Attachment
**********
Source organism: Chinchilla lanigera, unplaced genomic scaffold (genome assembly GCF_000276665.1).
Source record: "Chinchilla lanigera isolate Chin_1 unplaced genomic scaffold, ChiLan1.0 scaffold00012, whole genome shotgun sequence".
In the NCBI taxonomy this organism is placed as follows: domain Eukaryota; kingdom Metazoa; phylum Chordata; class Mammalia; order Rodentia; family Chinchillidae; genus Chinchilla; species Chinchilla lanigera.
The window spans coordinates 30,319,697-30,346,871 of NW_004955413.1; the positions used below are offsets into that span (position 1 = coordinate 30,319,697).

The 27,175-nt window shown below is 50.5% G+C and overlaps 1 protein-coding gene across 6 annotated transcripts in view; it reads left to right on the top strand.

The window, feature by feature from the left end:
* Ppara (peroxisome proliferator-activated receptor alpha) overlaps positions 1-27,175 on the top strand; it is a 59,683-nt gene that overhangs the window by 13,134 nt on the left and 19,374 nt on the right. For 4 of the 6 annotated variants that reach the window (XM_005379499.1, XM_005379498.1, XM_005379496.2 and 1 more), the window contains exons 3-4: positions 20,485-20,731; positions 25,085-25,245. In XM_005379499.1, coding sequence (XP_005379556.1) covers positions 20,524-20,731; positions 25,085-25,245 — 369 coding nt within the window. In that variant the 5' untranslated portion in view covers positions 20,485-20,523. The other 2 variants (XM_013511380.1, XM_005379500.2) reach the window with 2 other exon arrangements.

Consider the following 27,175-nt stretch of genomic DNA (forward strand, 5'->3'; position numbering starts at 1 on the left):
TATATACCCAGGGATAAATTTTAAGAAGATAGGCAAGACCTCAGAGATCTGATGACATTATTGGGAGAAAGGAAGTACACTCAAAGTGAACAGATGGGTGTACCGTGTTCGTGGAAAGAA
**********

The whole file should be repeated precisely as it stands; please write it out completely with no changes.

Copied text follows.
Source organism: Chinchilla lanigera, unplaced genomic scaffold (genome assembly GCF_000276665.1).
Source record: "Chinchilla lanigera isolate Chin_1 unplaced genomic scaffold, ChiLan1.0 scaffold00012, whole genome shotgun sequence".
In the NCBI taxonomy this organism is placed as follows: domain Eukaryota; kingdom Metazoa; phylum Chordata; class Mammalia; order Rodentia; family Chinchillidae; genus Chinchilla; species Chinchilla lanigera.
The window spans coordinates 30,319,697-30,346,871 of NW_004955413.1; the positions used below are offsets into that span (position 1 = coordinate 30,319,697).

The 27,175-nt window shown below is 50.5% G+C and overlaps 1 protein-coding gene across 6 annotated transcripts in view; it reads left to right on the top strand.

The window, feature by feature from the left end:
* Ppara (peroxisome proliferator-activated receptor alpha) overlaps positions 1-27,175 on the top strand; it is a 59,683-nt gene that overhangs the window by 13,134 nt on the left and 19,374 nt on the right. For 4 of the 6 annotated variants that reach the window (XM_005379499.1, XM_005379498.1, XM_005379496.2 and 1 more), the window contains exons 3-4: positions 20,485-20,731; positions 25,085-25,245. In XM_005379499.1, coding sequence (XP_005379556.1) covers positions 20,524-20,731; positions 25,085-25,245 — 369 coding nt within the window. In that variant the 5' untranslated portion in view covers positions 20,485-20,523. The other 2 variants (XM_013511380.1, XM_005379500.2) reach the window with 2 other exon arrangements.

Consider the following 27,175-nt stretch of genomic DNA (forward strand, 5'->3'; position numbering starts at 1 on the left):
TATATACCCAGGGATAAATTTTAAGAAGATAGGCAAGACCTCAGAGATCTGATGACATTATTGGGAGAAAGGAAGTACACTCAAAGTGAACAGATGGGTGTACCGTGTTCGTGGAAAGAA